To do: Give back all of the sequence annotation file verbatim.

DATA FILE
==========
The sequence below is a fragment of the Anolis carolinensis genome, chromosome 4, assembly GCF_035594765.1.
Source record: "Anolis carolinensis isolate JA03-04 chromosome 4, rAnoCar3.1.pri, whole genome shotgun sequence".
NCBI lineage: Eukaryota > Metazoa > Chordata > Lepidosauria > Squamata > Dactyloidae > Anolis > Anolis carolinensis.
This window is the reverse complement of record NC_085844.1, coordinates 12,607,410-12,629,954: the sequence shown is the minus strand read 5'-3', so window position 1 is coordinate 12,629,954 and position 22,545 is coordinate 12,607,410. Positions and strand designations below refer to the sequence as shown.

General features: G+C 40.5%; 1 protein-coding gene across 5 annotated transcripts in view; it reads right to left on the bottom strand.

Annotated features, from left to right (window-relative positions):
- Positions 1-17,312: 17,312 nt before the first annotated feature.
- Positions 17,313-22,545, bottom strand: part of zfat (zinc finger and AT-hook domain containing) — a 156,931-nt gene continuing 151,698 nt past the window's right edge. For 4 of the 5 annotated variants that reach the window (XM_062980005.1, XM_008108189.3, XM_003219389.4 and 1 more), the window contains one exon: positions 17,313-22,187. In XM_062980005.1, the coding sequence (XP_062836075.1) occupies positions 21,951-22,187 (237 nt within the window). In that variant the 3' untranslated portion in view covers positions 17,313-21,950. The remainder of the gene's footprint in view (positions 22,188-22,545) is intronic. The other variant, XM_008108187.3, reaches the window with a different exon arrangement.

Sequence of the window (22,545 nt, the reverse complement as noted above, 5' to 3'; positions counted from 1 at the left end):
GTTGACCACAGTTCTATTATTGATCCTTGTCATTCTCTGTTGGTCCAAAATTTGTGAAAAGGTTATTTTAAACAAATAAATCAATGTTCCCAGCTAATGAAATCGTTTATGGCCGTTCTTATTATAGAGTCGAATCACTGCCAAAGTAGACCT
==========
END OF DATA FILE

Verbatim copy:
The sequence below is a fragment of the Anolis carolinensis genome, chromosome 4, assembly GCF_035594765.1.
Source record: "Anolis carolinensis isolate JA03-04 chromosome 4, rAnoCar3.1.pri, whole genome shotgun sequence".
NCBI lineage: Eukaryota > Metazoa > Chordata > Lepidosauria > Squamata > Dactyloidae > Anolis > Anolis carolinensis.
This window is the reverse complement of record NC_085844.1, coordinates 12,607,410-12,629,954: the sequence shown is the minus strand read 5'-3', so window position 1 is coordinate 12,629,954 and position 22,545 is coordinate 12,607,410. Positions and strand designations below refer to the sequence as shown.

General features: G+C 40.5%; 1 protein-coding gene across 5 annotated transcripts in view; it reads right to left on the bottom strand.

Annotated features, from left to right (window-relative positions):
- Positions 1-17,312: 17,312 nt before the first annotated feature.
- Positions 17,313-22,545, bottom strand: part of zfat (zinc finger and AT-hook domain containing) — a 156,931-nt gene continuing 151,698 nt past the window's right edge. For 4 of the 5 annotated variants that reach the window (XM_062980005.1, XM_008108189.3, XM_003219389.4 and 1 more), the window contains one exon: positions 17,313-22,187. In XM_062980005.1, the coding sequence (XP_062836075.1) occupies positions 21,951-22,187 (237 nt within the window). In that variant the 3' untranslated portion in view covers positions 17,313-21,950. The remainder of the gene's footprint in view (positions 22,188-22,545) is intronic. The other variant, XM_008108187.3, reaches the window with a different exon arrangement.

Sequence of the window (22,545 nt, the reverse complement as noted above, 5' to 3'; positions counted from 1 at the left end):
GTTGACCACAGTTCTATTATTGATCCTTGTCATTCTCTGTTGGTCCAAAATTTGTGAAAAGGTTATTTTAAACAAATAAATCAATGTTCCCAGCTAATGAAATCGTTTATGGCCGTTCTTATTATAGAGTCGAATCACTGCCAAAGTAGACCT